Play Pretend

Urei Sachi

I imagine that yes is the only living thing.

-e.e. cummings

i.

five

There is only one person that Kaoru protects, and that person is Hikaru.

There is nothing weak about his brother, he knows, because he has seen the way Hikaru stands his ground, and he has been on the receiving end of his punches whenever they have a fight (Hikaru believes that the solution to everything is aggression). There is nothing weak in his eyes, which are always lit by a fire that is fanned by life, and there is certainly nothing weak in his gaze, which is sharp and steady and yet irrevocable gentle.

It is like a fine, sleek sword. There are few quite like it.

Hikaru is athletic and strong, despite his frame. He does not naturally move with the refined grace that Kaoru has, because he thinks it is too bothersome to keep up with appearances, but what he lacks in suaveness is ignored in favor of his vibrancy.

For a boy who would rather spend his time with his twin than socialize, it is difficult to imagine how he can do it so well.

Kaoru feels the need to watch over him, because that is what he has always done. It is an unspoken obligation for him, and he does not really mind, because he knows that he is the voice of reason, and there are some things that Hikaru will never understand.

He has never done anything else in his entire life.

They who inspire is most are fortunate, as I am now: but those who feel it most are happier still.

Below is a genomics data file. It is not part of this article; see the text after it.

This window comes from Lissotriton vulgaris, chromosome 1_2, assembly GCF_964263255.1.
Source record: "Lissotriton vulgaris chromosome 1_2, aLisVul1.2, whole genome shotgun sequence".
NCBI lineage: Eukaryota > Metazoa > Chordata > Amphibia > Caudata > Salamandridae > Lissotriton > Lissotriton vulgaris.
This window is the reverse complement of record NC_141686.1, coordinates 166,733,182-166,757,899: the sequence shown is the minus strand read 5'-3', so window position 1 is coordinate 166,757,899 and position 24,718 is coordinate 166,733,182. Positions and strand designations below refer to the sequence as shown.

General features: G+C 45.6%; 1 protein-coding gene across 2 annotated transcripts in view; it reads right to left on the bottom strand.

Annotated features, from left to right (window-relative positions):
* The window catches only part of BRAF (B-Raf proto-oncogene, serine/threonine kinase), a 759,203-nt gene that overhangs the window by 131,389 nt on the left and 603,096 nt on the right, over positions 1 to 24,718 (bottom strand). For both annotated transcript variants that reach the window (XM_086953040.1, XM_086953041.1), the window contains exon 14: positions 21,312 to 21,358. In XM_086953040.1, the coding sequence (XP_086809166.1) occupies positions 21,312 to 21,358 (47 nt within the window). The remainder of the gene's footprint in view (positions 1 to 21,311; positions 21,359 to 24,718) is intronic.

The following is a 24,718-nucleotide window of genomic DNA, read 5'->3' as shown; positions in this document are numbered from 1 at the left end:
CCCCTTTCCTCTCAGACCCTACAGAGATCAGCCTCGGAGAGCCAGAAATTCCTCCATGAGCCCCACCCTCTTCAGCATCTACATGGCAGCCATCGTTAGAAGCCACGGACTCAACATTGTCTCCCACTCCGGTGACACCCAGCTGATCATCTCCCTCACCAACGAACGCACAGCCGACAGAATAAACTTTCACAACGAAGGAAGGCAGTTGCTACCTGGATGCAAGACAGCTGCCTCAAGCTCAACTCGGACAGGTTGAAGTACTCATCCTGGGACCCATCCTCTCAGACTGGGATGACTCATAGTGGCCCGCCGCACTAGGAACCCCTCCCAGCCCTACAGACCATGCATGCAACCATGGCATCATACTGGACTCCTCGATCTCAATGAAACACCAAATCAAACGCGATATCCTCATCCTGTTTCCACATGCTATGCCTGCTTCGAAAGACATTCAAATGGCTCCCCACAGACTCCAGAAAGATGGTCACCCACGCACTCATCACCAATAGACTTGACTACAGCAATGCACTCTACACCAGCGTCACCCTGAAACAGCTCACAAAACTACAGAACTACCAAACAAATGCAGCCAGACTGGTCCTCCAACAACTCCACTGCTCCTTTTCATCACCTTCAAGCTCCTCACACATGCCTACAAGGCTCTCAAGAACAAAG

-Percy Bysshe Shelley

ii.

seven

Somehow, it doesn't feel right when he touches Hikaru's lips, but he shrugs the feeling away.

Being the two people who understand each other the most, they rarely disagree, but, lately, their petty arguments have increased in number. Sometimes, they're not sure of what they're fighting about anymore, but Hikaru never steps down first.

Kaoru has always been the sensible one, their mother thinks as she watches the boy knock on his twin's door in a manner that is too polite for his own comfort.

What she doesn't know is that it is not sensibility or maturity that urges him to seek reconciliation. It is the blind terror that they could lose what they have and he will be left alone that grips Kaoru's heart tightly.

He has never felt this desperate.

The door opens slowly, as if Hikaru is afraid that it is someone else other than his brother, but there is nothing that betrays this silent fear other than his tight grip on the doorknob.

They stare at each other, neither of them making a move, and Kaoru fights the ice cold fear that patiently caresses his insides, as if telling him that everything would be alright (if not better) if he walked away right now.

He should have listened to it.

Walking away is harder as he grows older, after all.

But he loves his brother enough to force himself to believe that the voice is wrong, so he clears his throat and smiles.

He wonders if he is being selfish, but he checks himself, because this is love, not a game

"Wanna go out and play?"

Hikaru's face softens a little, and he takes his brother's hand into his before dragging him off to steal candy from the kitchen.

As Kaoru wipes the corner of Hikaru's lips stained with chocolate, Hikaru says quietly, "I'm an idiot."

Hikaru never apologizes, so this is the closest he can get to an apology, but Kaoru understands just how difficult it is for Hikaru to recognize his mistakes, much less his own faults and weaknesses, because he has always been the sensible one.